Canadian Households Borrowed Mortgage Credit At The Fastest Rate Since 2008

Canadian households were in a mad dash to borrow debt before the recent rate hikes. Bank of Canada (BoC) data shows outstanding mortgage credit hit a new high in February 2022. Over the past year, households grew mortgage debt at the fastest rate since 2008.

Canadian Mortgage Debt Hit A New Record High

The BoC’s latest data shows Canadian households hit a new mortgage debt record. Outstanding residential mortgage credit reached $1.96 trillion in February, up 0.5% ($9.6 billion). Compared to last year, the balance surged 10.7% ($190.6 billion) higher. It’s worth keeping in mind that this had been the last month at ultra-low rates. The BoC began to raise interest rates in March, in an attempt to cool some of this activity. 

Canadian Residential Mortgage Debt

The outstanding balance of Canadian residential mortgage debt held by institutions.

Source: Bank of Canada; Statistics Canada; Better Dwelling.

Mortgage Borrowing Is Showing Some Signs of Moderation

Even after the interest rate hike in March, the impact wouldn’t be seen for a few months. However, the psychological impact can show immediately — sometimes just in anticipation. We may have seen that in February, with monthly growth bucking the seasonal trend.

Typically February is a stronger month than January, as we near the Spring market. February was about $600 million smaller than January, which is a big difference. In over a decade of data, February has only been smaller twice, since things typically get busier towards Spring.

Canadian Mortgage Debt Grew At The Fastest Rate Since 2008

The annual growth rate hit a multi-year high, surging at a pace not seen in over a decade. The 10.7% 12-month change in February is the fastest growth since August 2008. Looking at the trend, it goes almost vertical after bottoming in 2019. It’s hard not to see this as borrowed growth and pulled forward demand from low rates.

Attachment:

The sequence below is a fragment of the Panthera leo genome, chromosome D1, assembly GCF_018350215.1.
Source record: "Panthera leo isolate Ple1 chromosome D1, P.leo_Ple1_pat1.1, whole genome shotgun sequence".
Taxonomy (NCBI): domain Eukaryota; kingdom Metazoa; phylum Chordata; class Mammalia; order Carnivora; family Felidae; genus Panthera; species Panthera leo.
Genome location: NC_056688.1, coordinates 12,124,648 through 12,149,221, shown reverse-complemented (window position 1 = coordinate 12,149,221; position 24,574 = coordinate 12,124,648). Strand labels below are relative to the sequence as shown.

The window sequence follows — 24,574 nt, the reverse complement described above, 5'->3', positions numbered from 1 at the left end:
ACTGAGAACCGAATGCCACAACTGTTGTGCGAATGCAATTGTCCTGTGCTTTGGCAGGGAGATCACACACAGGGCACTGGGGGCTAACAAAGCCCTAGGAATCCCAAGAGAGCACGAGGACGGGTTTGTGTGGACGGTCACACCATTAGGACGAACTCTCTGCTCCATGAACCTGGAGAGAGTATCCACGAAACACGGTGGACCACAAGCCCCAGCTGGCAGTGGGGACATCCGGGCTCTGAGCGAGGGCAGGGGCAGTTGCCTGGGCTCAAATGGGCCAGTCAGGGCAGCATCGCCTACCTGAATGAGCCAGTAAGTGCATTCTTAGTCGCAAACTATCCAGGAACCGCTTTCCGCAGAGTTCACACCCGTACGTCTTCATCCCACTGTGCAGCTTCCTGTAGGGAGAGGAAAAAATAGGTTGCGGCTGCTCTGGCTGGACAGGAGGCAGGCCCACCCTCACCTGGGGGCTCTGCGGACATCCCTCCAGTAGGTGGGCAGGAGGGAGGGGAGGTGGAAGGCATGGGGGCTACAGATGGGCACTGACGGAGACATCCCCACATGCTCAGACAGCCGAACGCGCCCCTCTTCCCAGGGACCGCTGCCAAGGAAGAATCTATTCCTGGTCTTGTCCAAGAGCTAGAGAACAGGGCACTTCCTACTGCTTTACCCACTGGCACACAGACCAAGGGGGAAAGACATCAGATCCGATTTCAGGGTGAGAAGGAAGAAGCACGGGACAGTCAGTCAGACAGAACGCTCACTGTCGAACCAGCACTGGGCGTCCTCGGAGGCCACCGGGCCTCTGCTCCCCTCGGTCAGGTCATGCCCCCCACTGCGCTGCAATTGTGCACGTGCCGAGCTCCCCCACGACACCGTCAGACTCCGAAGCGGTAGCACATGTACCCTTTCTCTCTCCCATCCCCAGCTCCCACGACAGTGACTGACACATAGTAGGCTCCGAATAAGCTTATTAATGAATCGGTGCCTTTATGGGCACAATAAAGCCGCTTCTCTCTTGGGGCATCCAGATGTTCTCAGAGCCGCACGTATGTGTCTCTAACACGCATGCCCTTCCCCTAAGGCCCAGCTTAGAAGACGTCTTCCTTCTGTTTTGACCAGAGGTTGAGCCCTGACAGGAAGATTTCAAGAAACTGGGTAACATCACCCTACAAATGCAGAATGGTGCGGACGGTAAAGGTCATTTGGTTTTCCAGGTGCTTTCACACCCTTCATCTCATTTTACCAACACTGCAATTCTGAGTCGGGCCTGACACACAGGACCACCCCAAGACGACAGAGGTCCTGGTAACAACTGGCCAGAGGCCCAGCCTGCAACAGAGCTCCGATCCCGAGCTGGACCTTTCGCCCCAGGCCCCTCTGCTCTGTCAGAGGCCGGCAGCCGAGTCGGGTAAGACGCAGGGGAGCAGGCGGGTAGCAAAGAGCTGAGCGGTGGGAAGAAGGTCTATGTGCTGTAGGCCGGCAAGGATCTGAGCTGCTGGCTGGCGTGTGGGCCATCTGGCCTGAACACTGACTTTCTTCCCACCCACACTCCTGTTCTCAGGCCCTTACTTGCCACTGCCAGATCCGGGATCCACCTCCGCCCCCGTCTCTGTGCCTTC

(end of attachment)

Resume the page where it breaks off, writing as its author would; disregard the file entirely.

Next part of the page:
Canadian Residential Mortgage Credit Growth

The 3-month (annualized) and 12-month rate of growth for Canadian residential mortgage credit.

Source: Bank of Canada; Statistics Canada; Better Dwelling.

Canadian households were on an epic binge of mortgage debt for the past few years, but it might end soon. In March, the BoC hiked the overnight rate for the first time since cutting them in 2020, and hiked again in April. The central bank is trying to aggressively curb soaring inflation and “excess demand.

As a result, experts see a significant slowdown in mortgage credit growth. Interest rates are rising so fast, some banks are even making downward revisions to their recent forecasts, as this level of inflation was not expected. 



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  • Alan 2 years ago

    Will the federal or provincial government bail out the mortgaged Canadian home owner class, while gutting social assistance rates for the working poor renting class?

  • Ron Bruce 2 years ago

    Borrowing on increased values in the home and thus increasing mortgage debt is for one of two reasons, 1) pay down other debts at higher interest rates, 2) leverage the mortgage to purchase more property via direct or through shell companies, trusts and newly minted corporations.

    By not owning my own business, there may be other shell games that I’m not familiar with. However, whatever is being presented to the Bank to allow this debt accumulation to happen, they must feel that something is carrying the debt.

  • Amjad Shaikh 2 years ago

    Wondering why the govt of Canada, OSFI and BoC not targeting the root cause of housing bubble: that is; reign in the investors who have pushed the home prices to the sky.
    The OSFI should investigate why the banks are putting depositors’ money to risky home mortgage market.
    CRA should check the source of income and the properties being bought and maintaned by the new home owners. .

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